But Norway has another separate and vast stream of revenue in addition to merely being a resource rent collector. Back in the 1970s, the Norwegian government decided the taxpayer should be preferentially awarded equity in new exploration leases over and above their stake in Statoil. Unlike the U.K. or Canada, the Norwegian taxpayer now owns 40 per cent of their current petroleum production and about half of their reserves.
Through a mechanism called the State's Direct Financial Interest (SDFI), the taxpayer shares the development costs, risks and profits with oil companies -- essentially acting like a senior business partner. By actively participating in how their petroleum is developed, Norwegians brought in an additional $227 billion by 2011.
The pace of development was another major difference between the U.K. and Norway. Norwegians intentionally decided to go slow with their oil production to avoid flooding their small country with petro dollars. Early in their oil history Norway set out specific policy goals in their Ten Commandments of petroleum development, which among other things prohibited wasteful flaring of natural gas.
The U.K. had the opposite approach, incentivizing companies to extract oil as quickly as possible, and allowing them to flare off enormous amounts of gas to speed up recovery of more profitable oil. In 2012, companies collectively burned off 1.3 billion cubic metres of relatively clean and finite natural gas per year -- enough energy to supply 20,000 homes. Most petroleum reserves are now depleted, and the U.K. has become a net importer of both crude and natural gas -- much of it from Norway.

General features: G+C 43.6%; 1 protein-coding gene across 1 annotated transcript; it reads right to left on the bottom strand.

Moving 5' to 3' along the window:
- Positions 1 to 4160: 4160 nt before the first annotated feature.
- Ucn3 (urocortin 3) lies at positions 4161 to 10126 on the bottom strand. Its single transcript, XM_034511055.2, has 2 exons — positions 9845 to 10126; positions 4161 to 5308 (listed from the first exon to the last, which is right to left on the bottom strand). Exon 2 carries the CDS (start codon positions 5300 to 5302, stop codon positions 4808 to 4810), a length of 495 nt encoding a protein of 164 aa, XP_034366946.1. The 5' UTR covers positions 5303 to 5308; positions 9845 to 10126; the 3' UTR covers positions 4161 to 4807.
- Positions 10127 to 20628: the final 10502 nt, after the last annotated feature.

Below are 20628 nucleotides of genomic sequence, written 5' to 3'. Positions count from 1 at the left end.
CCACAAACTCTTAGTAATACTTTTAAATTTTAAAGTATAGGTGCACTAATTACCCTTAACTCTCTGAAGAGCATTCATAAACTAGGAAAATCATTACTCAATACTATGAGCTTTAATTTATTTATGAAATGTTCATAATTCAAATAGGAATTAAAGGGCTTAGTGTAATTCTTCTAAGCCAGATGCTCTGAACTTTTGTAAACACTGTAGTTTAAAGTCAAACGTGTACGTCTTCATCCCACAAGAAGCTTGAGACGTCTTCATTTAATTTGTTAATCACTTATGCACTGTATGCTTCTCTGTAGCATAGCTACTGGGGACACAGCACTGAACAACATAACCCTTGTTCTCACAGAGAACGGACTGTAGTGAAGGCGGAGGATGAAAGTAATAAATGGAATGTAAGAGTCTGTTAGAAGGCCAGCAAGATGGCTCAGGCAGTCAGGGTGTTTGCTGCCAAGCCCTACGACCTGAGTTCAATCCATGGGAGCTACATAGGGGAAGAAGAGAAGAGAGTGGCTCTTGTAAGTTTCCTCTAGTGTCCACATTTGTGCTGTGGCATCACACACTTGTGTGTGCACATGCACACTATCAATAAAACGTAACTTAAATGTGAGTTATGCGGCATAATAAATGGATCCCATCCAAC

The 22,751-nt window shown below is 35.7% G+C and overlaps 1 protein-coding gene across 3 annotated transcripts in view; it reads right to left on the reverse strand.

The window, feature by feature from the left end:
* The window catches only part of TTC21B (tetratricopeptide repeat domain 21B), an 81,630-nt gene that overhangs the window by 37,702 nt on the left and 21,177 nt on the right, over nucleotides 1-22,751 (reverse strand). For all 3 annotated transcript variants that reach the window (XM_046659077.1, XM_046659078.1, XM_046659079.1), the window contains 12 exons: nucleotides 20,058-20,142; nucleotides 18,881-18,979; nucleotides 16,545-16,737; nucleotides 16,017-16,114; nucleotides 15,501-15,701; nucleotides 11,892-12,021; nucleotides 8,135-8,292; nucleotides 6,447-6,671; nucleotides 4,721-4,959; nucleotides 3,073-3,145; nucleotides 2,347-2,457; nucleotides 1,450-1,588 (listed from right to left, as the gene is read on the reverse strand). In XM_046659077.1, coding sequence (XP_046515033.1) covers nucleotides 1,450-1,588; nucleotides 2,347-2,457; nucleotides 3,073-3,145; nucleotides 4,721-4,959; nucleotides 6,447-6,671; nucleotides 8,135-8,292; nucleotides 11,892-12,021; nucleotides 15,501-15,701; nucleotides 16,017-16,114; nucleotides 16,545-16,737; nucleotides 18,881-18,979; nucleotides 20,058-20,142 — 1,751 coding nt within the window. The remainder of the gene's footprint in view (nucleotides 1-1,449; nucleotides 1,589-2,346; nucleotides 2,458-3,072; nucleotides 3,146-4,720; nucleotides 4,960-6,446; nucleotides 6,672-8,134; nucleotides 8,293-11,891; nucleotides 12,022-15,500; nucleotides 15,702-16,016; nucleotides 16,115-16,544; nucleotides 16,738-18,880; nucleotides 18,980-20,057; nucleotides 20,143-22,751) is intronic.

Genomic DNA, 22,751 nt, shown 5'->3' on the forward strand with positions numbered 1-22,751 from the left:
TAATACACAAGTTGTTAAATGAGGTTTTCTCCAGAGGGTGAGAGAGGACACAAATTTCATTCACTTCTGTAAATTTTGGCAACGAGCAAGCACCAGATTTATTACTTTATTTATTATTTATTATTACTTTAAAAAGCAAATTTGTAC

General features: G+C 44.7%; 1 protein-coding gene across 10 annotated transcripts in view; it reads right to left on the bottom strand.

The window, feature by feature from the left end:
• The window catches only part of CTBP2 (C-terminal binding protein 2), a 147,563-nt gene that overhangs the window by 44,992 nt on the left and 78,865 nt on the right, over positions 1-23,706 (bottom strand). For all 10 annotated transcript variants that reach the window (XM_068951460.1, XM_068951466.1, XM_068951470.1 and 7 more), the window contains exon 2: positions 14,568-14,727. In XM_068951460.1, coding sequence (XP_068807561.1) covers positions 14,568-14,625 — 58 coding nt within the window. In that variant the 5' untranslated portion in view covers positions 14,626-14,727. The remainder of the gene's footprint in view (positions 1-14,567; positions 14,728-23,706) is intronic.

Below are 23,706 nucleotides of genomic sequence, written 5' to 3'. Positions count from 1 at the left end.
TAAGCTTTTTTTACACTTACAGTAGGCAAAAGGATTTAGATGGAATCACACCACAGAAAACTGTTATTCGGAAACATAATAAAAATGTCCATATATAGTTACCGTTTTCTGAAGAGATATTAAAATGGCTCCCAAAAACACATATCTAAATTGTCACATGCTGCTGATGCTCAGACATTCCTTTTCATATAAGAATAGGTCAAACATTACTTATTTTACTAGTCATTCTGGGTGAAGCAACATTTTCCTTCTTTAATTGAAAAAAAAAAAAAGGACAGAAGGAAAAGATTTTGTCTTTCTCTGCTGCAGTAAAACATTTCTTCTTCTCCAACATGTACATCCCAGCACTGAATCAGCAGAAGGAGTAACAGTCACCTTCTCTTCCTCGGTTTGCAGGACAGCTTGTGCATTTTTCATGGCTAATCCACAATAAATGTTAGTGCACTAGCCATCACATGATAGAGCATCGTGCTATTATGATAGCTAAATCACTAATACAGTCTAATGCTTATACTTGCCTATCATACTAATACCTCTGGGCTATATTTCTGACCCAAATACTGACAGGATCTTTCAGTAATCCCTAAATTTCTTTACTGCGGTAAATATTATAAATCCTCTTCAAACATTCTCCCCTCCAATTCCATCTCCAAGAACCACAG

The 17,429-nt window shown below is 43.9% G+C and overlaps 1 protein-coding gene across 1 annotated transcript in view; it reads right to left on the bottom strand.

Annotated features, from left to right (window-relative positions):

Since Thatcher was in such a rush to develop their oil resource, the majority was sold when global prices were a fraction of what they are today, resulting in hundreds of billions less in public revenues. The difference between U.K. and Norwegian production since the 1970s means Norwegian taxpayers have an extra 3.3 billion barrels still left in the ground, on which they can expect another $120 billion in taxes and public profits.
Adding all that up shows the Norwegian taxpayer benefited some $658 billion more than their U.K. counterparts for exploiting the same resource at the same time. This also does not include the $190 billion SDFI owns in oil and gas reserves. So much for Laissez-faire economics.
UK: Cupboards left bare